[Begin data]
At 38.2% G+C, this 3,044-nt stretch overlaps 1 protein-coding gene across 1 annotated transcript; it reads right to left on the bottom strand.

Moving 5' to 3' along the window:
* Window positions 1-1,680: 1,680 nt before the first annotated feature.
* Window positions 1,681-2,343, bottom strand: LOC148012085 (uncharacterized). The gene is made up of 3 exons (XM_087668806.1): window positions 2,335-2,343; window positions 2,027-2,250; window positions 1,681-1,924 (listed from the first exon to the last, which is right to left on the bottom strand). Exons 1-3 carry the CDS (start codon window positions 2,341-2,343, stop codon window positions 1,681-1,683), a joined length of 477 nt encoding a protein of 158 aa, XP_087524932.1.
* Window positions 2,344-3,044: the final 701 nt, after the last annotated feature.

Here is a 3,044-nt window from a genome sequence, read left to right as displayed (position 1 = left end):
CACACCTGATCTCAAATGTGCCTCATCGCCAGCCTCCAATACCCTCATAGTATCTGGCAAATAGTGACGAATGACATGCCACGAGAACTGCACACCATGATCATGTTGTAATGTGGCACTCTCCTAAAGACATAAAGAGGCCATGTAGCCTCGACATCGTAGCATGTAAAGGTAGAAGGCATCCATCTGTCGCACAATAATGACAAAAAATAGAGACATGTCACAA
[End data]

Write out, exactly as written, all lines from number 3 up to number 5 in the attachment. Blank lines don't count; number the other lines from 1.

* Window positions 1-1,680: 1,680 nt before the first annotated feature.
* Window positions 1,681-2,343, bottom strand: LOC148012085 (uncharacterized). The gene is made up of 3 exons (XM_087668806.1): window positions 2,335-2,343; window positions 2,027-2,250; window positions 1,681-1,924 (listed from the first exon to the last, which is right to left on the bottom strand). Exons 1-3 carry the CDS (start codon window positions 2,341-2,343, stop codon window positions 1,681-1,683), a joined length of 477 nt encoding a protein of 158 aa, XP_087524932.1.
* Window positions 2,344-3,044: the final 701 nt, after the last annotated feature.